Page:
Book review by Martin Gumpert
August 14, 1950
DIANETICS, by L. Ron Hubbard (Hermitage House; $4).
It is not so much the content of this book which deserves analysis as its effect on the average reader's mind. "Dianetics" has been steadily climbing on the best-seller list since its publication, and, next to the spectacular success of the Velikovsky book, its popularity is the most frightening proof of the confusion of the contemporary mind and its tendency to fall prey to pseudo-scientific concepts.
The book opens with the statement: "The creation of dianetics is a milestone for Man comparable to his discovery of fire and superior to his invention of the wheel and arch." Dianetics, we learn (from the Greek "dianoua" -- thought), is the science of mind. "The hidden source of all psychosomatic ills and human aberration has been discovered and skill have been developed for their invariable cure." With the help of these skills everybody can achieve "release" within less than 20 hours, and can grow into a "dianetic clear," or an individual with intelligence considerably greater than the current norm. A few lines later we learn: "It is new that life has as its entire dynamic urge only survival."
The dianetic prophet, L. Ron Hubbard, a civil engineer and science-fiction writer, has revealed "as an established scientific fact" that man is uniformly and invariably good. He claims as one of his great discoveries "a hitherto unsuspected sub-mind." The concept of the unconscious mind is replaced by the "reactive mind." The reactive mind receives its recordings as cellular "engrams" when the "conscious" mind is "unconscious." These engrams disturb our thought processes. No physical or emotional pain is ever forgotten unless it is removed by dianetic therapy.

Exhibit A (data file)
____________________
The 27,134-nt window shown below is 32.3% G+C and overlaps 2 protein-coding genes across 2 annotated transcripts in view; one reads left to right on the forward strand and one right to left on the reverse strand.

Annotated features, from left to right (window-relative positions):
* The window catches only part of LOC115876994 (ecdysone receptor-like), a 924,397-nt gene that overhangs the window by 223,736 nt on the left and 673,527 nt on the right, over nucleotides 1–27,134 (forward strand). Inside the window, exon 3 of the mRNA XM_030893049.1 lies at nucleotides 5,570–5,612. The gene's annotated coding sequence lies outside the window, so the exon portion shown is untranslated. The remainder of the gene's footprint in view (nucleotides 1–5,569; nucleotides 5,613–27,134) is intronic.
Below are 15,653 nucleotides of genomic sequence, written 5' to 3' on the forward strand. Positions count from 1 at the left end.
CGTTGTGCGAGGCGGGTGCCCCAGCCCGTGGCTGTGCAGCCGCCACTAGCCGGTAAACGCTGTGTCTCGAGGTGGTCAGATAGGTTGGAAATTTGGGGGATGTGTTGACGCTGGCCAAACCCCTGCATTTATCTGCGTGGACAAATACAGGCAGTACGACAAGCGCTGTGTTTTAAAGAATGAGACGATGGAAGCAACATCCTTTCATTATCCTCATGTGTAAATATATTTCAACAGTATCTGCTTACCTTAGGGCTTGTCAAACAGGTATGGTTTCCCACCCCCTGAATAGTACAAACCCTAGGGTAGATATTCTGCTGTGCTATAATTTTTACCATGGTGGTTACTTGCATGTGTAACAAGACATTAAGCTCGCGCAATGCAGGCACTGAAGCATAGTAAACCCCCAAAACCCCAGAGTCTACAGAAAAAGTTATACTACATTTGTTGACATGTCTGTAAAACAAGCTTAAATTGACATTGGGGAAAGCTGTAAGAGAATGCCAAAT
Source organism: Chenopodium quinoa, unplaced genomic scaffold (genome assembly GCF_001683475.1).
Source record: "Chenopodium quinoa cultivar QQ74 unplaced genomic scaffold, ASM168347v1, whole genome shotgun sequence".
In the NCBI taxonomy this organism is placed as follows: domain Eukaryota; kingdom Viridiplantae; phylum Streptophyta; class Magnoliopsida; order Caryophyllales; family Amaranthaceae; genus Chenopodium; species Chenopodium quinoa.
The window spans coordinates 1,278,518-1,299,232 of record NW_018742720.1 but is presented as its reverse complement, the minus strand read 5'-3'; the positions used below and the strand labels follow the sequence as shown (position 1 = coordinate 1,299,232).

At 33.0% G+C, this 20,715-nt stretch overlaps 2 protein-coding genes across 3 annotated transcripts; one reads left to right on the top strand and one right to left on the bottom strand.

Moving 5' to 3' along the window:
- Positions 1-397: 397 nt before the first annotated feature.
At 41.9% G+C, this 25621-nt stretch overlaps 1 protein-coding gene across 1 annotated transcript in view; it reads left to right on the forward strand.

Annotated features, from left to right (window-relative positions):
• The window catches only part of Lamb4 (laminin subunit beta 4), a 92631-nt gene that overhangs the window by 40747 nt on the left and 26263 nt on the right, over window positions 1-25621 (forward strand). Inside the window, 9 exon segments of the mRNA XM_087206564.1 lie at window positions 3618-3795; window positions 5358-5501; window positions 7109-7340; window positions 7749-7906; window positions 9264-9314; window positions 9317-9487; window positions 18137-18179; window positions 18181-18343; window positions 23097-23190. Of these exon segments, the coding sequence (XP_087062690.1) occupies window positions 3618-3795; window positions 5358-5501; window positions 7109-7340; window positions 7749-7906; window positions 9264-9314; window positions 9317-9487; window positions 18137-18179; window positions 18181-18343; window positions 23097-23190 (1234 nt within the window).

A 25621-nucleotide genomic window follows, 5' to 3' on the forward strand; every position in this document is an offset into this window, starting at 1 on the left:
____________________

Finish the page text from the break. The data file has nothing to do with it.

The dianetic patient "returns" to his pain and changes into an individual full of memories but without pain. Lying in a quiet room he falls into a state of "dianetic reverie" and his "auditor" (and everybody can be everybody else's auditor) tells him "to go to rather than remember" various periods of his life, including his prenatal existence. So he travels on his "time track" back to his mother's womb and draws checks on his "standard memory bank," reaches his "cellular level engrams," and -- in the re?xperiencing of them -- they are finally erased and refiled automatically as "standard memory." The result of this treatment is the dianetic "clear," who "is to a current normal individual as the current is to the severely insane."